“A buckling restrained brace frame functions a bit like a shock absorber,” says Nudel. “While a traditional brace frame would buckle after a couple of cycles in an earthquake, a buckling restrained brace frame goes in and out like a shock absorber and dissipates the energy. In theory, if there’s little damage to the building, you can go back and replace the braces.”

Of course, installing the needed seismic upgrades while also keeping the historic integrity of the building intact was an entirely different problem to solve.

“The general contractor, Plant Construction, pulled off a miracle with the tremendous amount of work that went into installing the large foundation elements in the basement levels and the surgical intervention needed for some of the braced frame locations in the upper levels. They were able to install these braces by cutting rectangles into the concrete shear walls to feed them through and make the connections at both ends. Then they came back and patched the concrete. If you’re not looking carefully, you don’t even notice a patch was done. It’s very impressive work.”

While the seismic and historical considerations were significant, one of the biggest challenges in transforming the building from an art museum into a bioscience lab was accommodating the mechanical and HVAC needs. Since the building’s concrete roof was too thin to support the loads, the team had to find another solution—which turned out to be right under their feet.

“We were trying to balance this very irregular-shaped building that is incredibly inefficient and make efficient space. But the building was designed back in the sixties, and the HVAC system was not adequate for today’s lab standards,” says Lidicker. “So, trying to stuff a modern-day HVAC system in the building with the right air changes was our biggest hurdle.”

In Ciampi’s original design, the HVAC and mechanical systems were located underground, and the connections came up through massive concrete trees that serve as the main structural support elements of the building.

“Although it was inadequate for what we were doing, the original HVAC system was genius. They ran it all underground in the earth, and the hand-drawn mechanical drawings were beautiful. They were some of the best drawings in the historical set. It was a really well-coordinated spider web of HVAC. We looked at four or five different HVAC processes, but we ended up reusing that idea, because it was the only way we could get to those areas,” says Lidicker.

“PAE had to drop each piece of equipment into the basement in pieces. Everything had to be sized to fit down a really small air shaft so it could be dropped in and reassembled. In fact, a big part of our initial studies was just looking at a bunch of different systems to see what would actually fit. Very clever, very difficult.”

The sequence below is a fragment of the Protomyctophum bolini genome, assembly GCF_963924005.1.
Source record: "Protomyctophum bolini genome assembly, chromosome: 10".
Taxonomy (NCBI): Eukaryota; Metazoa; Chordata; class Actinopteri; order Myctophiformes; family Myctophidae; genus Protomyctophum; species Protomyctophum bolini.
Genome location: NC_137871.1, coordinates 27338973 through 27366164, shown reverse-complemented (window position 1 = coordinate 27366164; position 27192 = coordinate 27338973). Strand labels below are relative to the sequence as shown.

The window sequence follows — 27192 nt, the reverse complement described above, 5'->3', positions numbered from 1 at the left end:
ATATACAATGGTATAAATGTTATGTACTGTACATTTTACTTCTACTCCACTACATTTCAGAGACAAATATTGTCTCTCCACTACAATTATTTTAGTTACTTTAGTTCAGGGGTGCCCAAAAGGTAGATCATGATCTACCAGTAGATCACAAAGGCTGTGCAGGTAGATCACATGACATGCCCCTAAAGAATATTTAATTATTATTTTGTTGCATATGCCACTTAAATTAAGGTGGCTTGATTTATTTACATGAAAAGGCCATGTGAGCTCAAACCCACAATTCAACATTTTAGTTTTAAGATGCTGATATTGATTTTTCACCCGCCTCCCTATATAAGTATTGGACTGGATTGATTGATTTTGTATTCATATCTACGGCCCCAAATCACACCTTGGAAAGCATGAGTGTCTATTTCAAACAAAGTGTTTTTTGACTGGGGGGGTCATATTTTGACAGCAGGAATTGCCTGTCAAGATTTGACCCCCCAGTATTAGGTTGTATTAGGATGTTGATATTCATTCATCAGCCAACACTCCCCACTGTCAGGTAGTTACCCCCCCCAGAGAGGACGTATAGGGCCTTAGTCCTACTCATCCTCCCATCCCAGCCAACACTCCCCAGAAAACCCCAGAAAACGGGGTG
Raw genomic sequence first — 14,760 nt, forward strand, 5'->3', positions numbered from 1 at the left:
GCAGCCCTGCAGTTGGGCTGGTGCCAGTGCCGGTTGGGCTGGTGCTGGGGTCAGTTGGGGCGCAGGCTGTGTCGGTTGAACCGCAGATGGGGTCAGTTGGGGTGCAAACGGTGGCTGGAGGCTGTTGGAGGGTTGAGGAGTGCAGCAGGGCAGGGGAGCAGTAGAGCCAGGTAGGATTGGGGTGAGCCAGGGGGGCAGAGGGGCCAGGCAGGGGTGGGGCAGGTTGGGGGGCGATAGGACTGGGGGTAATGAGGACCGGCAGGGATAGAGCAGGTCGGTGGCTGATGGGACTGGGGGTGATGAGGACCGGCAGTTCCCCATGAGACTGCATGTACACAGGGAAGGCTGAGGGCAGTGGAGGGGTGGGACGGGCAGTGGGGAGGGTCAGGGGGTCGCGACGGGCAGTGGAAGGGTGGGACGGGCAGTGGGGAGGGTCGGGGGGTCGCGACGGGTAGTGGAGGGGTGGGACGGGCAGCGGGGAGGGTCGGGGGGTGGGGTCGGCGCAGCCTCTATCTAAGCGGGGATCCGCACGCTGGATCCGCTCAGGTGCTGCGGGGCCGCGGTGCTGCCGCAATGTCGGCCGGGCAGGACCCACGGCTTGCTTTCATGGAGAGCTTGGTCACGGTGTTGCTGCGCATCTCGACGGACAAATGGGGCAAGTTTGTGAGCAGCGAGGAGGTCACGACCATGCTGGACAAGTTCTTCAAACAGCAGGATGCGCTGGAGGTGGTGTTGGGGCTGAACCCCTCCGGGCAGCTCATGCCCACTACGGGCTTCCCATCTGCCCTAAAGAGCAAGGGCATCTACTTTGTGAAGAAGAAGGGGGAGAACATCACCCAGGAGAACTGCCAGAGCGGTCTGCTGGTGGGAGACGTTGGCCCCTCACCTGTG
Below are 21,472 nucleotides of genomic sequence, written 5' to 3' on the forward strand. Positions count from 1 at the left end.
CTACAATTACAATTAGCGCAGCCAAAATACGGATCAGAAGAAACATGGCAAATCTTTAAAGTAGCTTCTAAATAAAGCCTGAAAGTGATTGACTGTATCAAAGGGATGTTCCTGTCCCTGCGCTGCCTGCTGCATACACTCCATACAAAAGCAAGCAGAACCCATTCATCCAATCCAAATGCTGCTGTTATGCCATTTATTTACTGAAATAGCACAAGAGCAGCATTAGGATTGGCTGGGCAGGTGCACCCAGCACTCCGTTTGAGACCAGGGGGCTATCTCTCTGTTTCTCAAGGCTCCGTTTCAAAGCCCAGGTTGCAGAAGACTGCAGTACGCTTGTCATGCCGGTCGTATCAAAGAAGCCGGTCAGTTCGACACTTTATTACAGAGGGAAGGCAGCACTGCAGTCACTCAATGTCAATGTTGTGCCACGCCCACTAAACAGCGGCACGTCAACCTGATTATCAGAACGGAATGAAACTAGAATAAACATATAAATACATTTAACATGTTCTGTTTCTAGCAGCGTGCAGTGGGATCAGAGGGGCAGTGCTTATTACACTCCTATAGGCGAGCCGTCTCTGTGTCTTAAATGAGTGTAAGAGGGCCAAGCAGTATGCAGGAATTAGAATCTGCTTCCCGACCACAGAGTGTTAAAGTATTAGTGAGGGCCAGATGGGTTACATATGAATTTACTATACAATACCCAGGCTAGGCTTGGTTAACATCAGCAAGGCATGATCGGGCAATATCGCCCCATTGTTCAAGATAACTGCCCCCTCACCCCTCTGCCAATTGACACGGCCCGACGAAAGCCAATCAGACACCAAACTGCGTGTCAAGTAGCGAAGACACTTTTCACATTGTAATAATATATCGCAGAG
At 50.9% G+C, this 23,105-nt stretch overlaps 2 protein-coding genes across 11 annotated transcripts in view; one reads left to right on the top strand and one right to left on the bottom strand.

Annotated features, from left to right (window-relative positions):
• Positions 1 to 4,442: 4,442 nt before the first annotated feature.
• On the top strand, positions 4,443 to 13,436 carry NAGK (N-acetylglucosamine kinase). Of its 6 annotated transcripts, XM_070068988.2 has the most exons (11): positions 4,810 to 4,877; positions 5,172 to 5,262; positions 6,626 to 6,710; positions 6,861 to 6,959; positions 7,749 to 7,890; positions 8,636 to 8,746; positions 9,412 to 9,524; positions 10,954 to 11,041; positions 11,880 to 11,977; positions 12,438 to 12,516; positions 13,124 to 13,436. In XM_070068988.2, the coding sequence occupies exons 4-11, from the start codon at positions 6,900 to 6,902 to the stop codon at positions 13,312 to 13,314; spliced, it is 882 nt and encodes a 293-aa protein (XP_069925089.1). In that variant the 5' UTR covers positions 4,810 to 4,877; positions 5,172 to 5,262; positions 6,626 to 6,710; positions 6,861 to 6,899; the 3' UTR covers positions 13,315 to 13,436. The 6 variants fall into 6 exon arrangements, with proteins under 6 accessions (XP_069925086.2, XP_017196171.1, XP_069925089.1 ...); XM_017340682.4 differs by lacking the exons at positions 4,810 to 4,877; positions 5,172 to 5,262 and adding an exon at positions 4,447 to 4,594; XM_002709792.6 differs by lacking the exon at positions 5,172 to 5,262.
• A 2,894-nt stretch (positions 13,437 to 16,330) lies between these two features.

Enabling the Future

In its 21st century iteration, the Bakar BioEnginuity Hub will serve as a global portal for connecting startup companies with researchers, students, entrepreneurs, and like-minded peers through life sciences, in much the same way the former Berkeley Art Museum connected an entire community through art and culture. In addition to providing lab and support space for as many as 50 startup companies, the facility also has event space, conference rooms, and collaborative meeting spaces that can nurture the creation of a diverse life sciences community. A 2,500-sf flexible space called The Studio will host teams-in-residence and enable students to collaborate with startup companies to gain real-world experience in solving many of today’s toughest health and environmental sustainability issues.

“We have an educational resource here that you might think of as an entrepreneurship clinic in the sense that—similar to a university teaching hospital—students can work with actual startup companies and get real world experience. It’s also a portal where the university can engage the larger world of life sciences in startup entrepreneurship and get them to understand all that Berkeley has to offer in the brain trust of faculty and students. We also have industry affiliates who are interested in supporting entrepreneurs and guiding them on what their next steps might be to help them have a greater chance at succeeding,” says Segrè.

One of the more interesting and perhaps unexpected outcomes of the adaptive reuse project is how well the museum’s original walkway ramps, open sightlines, and grand central atrium serve the collaborative goals of a modern life sciences incubator.

“There is incredible line of sight visibility across the building, which really reinforces this idea that you can easily connect to the other people within it,” says Segrè. “And that is really important here, because one of the key elements of our program is to build a community of entrepreneurs. We want people to be interconnected. We want communication to happen. Entrepreneurs have shared challenges, but they’ve also had shared solutions.”

By Johnathon Allen